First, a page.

4. Mutual Confirmation: Each person in the dialogue is treated with respect and acknowledgement by the other (and is not treated as an insignificant bystander).

5. Turning Towards: Each person will reach out to the other in a symbolic sense.

6. Non-evaluative: There is an attempt to see the other’s point of view even if it is opposed to one’s own. 

On the contrary, monologues involve manipulation and control which is typical of the way an inanimate object would be treated:

1. Conquer – A person employing monologue seeks to command, coerce, manipulate, conquer, dazzle, deceive, or exploit. The other persons are taken to be viewed as “things” and not persons (with opinions) to be exploited solely for the communicator’s self-serving purpose. 

2. Focus on Self – Focus is on the message of the communicator, not on everyone’s actual needs. 

3. Misused Feedback – Feedback is used only for the convenience of the person employing the monologue to further his /her purpose. An honest response from a receiver is not wanted and if at all it is given it is ignored if it is contrarian.

4. Impose Belief -Monologic communicators like to impose their truth/belief on others. They suffer from a superiority complex and expect that others should follow them in thoughts and action.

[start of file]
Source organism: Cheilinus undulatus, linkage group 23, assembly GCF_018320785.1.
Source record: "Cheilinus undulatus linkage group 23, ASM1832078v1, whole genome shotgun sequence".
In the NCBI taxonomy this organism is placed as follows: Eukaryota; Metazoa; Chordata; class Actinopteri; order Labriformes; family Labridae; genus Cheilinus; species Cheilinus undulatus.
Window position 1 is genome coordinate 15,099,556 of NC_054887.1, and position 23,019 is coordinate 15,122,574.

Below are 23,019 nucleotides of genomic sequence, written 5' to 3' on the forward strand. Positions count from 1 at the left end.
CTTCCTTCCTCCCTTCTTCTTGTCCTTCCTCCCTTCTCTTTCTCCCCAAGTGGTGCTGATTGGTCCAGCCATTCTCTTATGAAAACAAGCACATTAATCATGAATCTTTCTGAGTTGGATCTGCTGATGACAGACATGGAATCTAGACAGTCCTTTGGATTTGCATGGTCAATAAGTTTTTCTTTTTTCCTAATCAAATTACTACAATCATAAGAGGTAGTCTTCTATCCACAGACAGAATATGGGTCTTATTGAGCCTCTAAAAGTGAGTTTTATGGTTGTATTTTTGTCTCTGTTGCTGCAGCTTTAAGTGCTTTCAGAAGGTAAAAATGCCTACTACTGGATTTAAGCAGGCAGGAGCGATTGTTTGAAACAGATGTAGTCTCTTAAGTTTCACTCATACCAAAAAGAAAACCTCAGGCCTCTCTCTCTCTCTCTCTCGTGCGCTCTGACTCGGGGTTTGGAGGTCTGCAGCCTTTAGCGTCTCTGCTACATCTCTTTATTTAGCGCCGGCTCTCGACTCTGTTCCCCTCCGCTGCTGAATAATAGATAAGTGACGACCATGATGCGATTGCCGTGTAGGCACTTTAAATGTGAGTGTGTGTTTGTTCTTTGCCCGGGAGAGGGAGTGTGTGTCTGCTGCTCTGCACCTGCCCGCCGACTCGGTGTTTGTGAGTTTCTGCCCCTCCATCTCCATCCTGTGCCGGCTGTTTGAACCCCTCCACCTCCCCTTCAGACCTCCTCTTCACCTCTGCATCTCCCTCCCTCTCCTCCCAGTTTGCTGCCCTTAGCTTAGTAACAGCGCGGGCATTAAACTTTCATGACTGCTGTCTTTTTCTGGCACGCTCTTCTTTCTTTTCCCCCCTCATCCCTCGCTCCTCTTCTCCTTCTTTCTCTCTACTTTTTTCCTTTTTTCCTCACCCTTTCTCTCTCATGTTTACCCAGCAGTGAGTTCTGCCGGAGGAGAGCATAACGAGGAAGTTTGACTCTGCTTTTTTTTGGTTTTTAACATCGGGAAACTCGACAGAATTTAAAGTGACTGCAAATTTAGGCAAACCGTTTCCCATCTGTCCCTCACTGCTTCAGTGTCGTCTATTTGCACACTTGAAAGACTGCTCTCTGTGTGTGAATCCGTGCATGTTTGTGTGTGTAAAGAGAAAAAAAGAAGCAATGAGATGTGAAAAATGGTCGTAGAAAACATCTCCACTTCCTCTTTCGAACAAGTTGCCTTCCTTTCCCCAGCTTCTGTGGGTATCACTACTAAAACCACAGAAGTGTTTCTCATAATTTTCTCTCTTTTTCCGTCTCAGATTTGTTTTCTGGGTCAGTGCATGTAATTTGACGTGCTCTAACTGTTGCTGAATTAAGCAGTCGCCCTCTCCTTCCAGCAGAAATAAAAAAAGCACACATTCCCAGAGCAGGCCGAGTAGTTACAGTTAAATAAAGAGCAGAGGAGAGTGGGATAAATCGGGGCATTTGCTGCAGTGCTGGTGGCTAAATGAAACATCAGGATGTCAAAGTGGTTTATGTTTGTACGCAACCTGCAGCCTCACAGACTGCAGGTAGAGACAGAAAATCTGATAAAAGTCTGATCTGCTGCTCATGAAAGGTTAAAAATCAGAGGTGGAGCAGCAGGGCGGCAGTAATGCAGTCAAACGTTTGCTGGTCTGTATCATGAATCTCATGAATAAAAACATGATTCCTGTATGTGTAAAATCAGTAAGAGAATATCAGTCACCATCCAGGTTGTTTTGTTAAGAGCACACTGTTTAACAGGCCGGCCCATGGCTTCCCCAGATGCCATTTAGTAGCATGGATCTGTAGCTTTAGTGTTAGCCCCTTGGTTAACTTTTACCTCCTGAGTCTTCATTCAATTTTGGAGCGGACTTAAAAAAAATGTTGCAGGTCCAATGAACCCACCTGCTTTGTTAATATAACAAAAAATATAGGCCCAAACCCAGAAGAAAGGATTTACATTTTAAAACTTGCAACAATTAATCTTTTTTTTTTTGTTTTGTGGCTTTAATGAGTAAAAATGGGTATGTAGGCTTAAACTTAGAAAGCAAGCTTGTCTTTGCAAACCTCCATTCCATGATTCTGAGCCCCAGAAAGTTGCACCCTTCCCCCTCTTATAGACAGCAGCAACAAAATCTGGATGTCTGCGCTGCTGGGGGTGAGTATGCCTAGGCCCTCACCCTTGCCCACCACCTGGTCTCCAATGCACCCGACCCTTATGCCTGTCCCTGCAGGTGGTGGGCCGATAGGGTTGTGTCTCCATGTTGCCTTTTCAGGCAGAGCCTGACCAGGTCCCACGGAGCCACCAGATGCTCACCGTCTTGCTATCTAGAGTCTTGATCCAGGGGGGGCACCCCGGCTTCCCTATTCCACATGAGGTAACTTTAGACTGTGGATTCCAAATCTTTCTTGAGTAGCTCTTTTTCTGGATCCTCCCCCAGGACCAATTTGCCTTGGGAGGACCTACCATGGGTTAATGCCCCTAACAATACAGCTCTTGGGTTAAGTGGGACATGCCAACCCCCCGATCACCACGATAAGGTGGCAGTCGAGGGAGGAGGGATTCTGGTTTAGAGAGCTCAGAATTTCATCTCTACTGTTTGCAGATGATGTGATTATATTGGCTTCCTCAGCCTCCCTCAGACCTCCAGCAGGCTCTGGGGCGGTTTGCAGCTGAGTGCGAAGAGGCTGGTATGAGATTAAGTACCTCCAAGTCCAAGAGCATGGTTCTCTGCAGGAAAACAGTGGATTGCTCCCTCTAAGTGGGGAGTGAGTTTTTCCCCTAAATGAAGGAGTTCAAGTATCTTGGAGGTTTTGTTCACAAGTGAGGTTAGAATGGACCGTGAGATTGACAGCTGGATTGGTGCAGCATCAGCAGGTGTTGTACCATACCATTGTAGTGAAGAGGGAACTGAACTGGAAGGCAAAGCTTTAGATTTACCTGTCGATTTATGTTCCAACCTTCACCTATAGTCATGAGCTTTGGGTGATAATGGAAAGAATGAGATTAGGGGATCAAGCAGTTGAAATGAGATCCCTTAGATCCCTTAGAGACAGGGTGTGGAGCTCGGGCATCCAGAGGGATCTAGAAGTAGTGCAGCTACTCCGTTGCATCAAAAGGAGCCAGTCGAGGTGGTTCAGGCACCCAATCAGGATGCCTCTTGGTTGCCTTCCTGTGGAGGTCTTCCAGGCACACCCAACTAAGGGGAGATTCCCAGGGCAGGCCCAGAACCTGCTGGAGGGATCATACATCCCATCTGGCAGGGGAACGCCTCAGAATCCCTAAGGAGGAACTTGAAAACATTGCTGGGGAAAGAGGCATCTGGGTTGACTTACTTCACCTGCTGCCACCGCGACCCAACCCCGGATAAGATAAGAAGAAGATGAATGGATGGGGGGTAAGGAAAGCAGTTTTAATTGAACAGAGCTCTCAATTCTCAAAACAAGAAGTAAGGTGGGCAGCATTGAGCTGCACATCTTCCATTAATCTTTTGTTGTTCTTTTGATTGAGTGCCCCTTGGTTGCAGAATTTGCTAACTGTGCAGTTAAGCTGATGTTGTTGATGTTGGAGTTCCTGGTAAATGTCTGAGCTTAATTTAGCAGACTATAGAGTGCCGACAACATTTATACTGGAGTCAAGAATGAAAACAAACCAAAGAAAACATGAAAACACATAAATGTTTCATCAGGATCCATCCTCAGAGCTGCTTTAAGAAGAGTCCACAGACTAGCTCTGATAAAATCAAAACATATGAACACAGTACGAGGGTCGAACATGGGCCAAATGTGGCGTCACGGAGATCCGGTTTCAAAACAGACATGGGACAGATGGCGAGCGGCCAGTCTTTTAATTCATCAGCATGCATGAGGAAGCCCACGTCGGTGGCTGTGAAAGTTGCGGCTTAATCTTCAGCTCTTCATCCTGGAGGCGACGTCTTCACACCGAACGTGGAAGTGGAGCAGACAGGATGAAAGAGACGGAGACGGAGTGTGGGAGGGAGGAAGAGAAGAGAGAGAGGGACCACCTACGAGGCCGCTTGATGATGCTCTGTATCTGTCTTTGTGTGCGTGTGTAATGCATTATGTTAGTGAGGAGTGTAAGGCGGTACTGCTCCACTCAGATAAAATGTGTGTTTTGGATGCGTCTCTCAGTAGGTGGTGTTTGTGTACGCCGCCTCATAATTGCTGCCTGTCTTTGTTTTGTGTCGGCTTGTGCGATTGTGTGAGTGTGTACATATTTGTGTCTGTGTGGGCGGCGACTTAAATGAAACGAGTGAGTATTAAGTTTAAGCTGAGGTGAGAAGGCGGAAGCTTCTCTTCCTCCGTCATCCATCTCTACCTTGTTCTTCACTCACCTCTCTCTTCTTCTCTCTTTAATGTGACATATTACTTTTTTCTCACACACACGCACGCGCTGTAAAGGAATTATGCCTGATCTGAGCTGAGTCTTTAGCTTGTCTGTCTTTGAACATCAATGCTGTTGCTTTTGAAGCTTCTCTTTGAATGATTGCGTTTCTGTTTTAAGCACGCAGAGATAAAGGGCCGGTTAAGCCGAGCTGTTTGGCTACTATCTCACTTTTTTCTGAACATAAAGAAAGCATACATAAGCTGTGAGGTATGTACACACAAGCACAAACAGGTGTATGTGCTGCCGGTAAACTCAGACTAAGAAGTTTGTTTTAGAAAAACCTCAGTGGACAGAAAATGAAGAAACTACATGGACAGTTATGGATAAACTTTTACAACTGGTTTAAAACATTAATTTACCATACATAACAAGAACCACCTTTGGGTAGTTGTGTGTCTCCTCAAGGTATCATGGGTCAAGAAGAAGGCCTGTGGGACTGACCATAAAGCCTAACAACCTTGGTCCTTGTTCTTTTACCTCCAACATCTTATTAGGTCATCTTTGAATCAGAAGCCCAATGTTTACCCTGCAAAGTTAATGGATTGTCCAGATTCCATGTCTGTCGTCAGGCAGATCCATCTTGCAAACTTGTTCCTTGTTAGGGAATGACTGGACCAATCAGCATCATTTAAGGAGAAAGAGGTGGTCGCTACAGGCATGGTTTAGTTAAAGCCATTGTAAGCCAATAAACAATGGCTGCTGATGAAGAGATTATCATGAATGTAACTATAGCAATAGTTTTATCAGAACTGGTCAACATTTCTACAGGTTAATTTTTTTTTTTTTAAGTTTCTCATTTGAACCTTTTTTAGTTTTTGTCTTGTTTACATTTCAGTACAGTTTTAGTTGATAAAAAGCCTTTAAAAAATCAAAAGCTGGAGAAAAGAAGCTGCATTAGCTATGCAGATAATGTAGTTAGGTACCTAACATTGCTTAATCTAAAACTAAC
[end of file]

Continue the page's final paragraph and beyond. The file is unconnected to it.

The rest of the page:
In the years gone by communication traditionally followed the one-way traffic method. Any communication was designed only with the perspective of the brand or organization thereby making the audience mere receivers of the information and thereby superimposing their beliefs on the audience. Even if the brand does try not to be deceitful or manipulative, by nature of the interaction it ignores rational decision-making. There is also no insistence on relationship building. Given the nature of the media and the orientation of their thinking, the brands view their audience and relationships with them simply as the means to an end while actually, the objective should be to build long and time enduring relationships.

The very nature of evolution and the resultant dynamics is the entry and usage of means which will help democratize information and interaction. The Internet is one such powerful tool that banks more on the power of dialogue and hence personalizes relationships.